The use of microfluidic devices has facilitated the detailed study of cellular behavior by providing the ability to tightly control the cellular microenvironment. Microfluidic devices can be used to generate stable or dynamic concentration gradients 227, temperature gradients 228, and dynamically changing media supplies. In this way, cells and organisms can be probed in environments that closely mimic their natural habitats, or in response to defined by dynamic challenges, and valuable information can be revealed that is masked by standard batch culture techniques. Microfluidic devices also have the potential to vastly improve microscopy technology. Combined with sensitive cameras, high-precision automated stages, and powerful computers, researchers have the ability to rapidly acquire and store large arrays of microscopic images, which can provide great detail about a population of living and growing cells 229. Utilizing this technology, researchers can track gene expression dynamics with more precision and higher temporal resolution than possible with standard microscopy. In a recent example of this technology, we have developed a platform that can subject a population of cells to a dynamically varying stimulus (Fig. D3.1a). The device was designed to generate a fluctuating media signal by dynamically combining two media reservoirs according to a time dependent function. We applied this technology to examine a well-studied eukaryotic gene-regulatory network ? the galactose utilization network in S. cerevisiae. By comparing the experimentally measured response of the network to dynamically changing metabolic conditions to computational simulations of an otherwise validated mathematical model of the network we were forced to predict that mRNA half-lifes of two key transcription factors GAL1 and GAL3 must be regulated by glucose 230. This form of post-transcriptional regulation, in which glucose acts to down-regulate GAL protein synthesis, was a previously unknown source of regulation in the galactose utilization network, and was only made possible by experimentally examining the systems emergent properties in response to dynamically regulated environmental conditions.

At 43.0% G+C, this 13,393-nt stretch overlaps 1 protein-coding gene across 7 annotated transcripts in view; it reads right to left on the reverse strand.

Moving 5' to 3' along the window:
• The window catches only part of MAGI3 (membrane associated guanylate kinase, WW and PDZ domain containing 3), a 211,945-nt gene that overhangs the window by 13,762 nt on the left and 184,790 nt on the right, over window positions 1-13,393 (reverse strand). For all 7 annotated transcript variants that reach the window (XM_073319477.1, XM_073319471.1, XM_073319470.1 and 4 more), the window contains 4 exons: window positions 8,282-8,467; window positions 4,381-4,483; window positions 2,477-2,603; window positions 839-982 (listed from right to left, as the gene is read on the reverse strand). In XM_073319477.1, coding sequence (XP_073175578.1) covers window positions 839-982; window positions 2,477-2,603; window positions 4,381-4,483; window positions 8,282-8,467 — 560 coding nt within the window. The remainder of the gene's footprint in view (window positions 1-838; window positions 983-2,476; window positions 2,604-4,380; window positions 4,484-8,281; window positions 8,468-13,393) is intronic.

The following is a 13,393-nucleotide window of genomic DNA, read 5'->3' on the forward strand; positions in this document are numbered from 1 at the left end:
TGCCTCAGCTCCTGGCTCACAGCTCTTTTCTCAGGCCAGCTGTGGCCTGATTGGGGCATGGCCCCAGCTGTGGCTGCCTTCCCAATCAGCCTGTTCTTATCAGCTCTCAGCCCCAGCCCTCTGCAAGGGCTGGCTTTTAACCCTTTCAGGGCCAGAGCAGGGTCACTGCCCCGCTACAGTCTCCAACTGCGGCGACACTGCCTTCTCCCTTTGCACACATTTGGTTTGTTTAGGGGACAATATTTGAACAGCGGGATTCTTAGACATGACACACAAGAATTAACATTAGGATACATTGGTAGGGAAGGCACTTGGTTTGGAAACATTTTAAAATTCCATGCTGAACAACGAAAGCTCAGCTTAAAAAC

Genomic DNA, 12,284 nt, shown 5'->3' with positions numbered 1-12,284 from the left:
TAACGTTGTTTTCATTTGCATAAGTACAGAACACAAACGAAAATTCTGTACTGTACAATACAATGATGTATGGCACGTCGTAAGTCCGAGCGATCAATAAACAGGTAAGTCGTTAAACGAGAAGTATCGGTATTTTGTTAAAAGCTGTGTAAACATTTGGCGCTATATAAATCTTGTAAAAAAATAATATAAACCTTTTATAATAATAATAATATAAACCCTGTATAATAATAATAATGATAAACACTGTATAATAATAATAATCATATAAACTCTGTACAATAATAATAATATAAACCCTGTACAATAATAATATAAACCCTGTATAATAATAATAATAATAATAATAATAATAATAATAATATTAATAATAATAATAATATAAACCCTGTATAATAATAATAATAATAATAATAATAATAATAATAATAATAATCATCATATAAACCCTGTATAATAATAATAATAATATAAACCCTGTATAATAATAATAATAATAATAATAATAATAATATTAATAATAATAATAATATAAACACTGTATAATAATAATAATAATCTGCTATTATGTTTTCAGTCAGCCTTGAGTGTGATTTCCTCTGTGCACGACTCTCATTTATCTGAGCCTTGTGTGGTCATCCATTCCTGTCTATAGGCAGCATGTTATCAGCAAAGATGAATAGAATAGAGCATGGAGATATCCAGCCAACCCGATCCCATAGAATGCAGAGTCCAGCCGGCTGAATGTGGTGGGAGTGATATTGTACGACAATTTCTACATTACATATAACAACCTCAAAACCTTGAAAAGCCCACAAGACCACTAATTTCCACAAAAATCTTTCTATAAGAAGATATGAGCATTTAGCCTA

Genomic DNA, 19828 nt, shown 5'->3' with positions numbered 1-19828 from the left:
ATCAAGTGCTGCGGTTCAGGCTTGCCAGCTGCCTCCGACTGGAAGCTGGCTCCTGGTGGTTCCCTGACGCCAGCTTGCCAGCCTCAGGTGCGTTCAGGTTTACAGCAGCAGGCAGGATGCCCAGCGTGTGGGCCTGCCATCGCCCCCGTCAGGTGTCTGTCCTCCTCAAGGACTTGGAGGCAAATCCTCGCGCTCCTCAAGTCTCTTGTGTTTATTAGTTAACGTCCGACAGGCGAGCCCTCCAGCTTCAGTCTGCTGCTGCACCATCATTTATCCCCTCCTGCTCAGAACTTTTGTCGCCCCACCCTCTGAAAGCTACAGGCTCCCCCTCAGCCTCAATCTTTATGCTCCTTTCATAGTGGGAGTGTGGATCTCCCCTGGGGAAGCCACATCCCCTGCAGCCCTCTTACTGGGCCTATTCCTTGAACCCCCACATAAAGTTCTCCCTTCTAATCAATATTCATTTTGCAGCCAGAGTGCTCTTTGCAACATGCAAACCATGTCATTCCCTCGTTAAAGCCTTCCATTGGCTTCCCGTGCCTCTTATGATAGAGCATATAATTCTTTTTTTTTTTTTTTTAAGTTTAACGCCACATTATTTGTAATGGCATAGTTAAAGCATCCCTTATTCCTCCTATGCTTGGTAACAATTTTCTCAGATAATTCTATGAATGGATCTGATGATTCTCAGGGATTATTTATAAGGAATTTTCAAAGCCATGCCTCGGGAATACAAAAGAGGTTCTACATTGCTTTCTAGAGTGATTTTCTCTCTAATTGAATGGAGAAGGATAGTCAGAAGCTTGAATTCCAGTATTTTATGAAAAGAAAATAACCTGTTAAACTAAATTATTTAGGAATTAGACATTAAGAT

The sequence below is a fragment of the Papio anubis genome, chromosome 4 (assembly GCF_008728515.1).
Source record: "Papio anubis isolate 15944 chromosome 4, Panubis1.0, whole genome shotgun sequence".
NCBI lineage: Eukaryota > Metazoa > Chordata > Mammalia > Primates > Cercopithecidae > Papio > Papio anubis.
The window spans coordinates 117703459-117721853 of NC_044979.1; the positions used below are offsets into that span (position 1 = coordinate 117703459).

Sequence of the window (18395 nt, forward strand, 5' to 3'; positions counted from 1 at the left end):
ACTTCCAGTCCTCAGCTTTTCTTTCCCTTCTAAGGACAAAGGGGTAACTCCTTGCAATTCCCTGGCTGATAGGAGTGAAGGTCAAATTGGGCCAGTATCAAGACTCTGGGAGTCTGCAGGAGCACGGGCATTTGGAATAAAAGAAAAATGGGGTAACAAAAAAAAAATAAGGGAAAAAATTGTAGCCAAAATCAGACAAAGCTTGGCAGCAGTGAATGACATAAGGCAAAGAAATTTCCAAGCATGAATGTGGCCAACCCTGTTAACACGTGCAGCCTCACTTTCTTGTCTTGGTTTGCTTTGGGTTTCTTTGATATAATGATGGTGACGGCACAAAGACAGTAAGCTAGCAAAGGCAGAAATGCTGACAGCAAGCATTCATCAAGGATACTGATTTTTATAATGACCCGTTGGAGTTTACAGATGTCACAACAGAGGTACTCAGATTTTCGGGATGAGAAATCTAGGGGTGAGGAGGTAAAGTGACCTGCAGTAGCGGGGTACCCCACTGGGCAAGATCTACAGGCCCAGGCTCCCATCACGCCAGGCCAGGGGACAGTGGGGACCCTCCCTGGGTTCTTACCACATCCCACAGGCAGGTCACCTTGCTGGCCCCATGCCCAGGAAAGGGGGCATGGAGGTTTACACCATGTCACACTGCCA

Agency
National Institute of Health (NIH)
Institute
National Institute of General Medical Sciences (NIGMS)
Type
Specialized Center (P50)
Project #
5P50GM085764-05
Application #
8729595
Study Section
Special Emphasis Panel (ZGM1-CBCB-2)
Project Start
Project End
Budget Start
2014-09-01
Budget End
2015-08-31
Support Year
5
Fiscal Year
2014
Total Cost
$157,496
Indirect Cost
$55,884
Name
University of California San Diego
Department
Type
DUNS #
804355790
City
La Jolla
State
CA
Country
United States
Zip Code
92093
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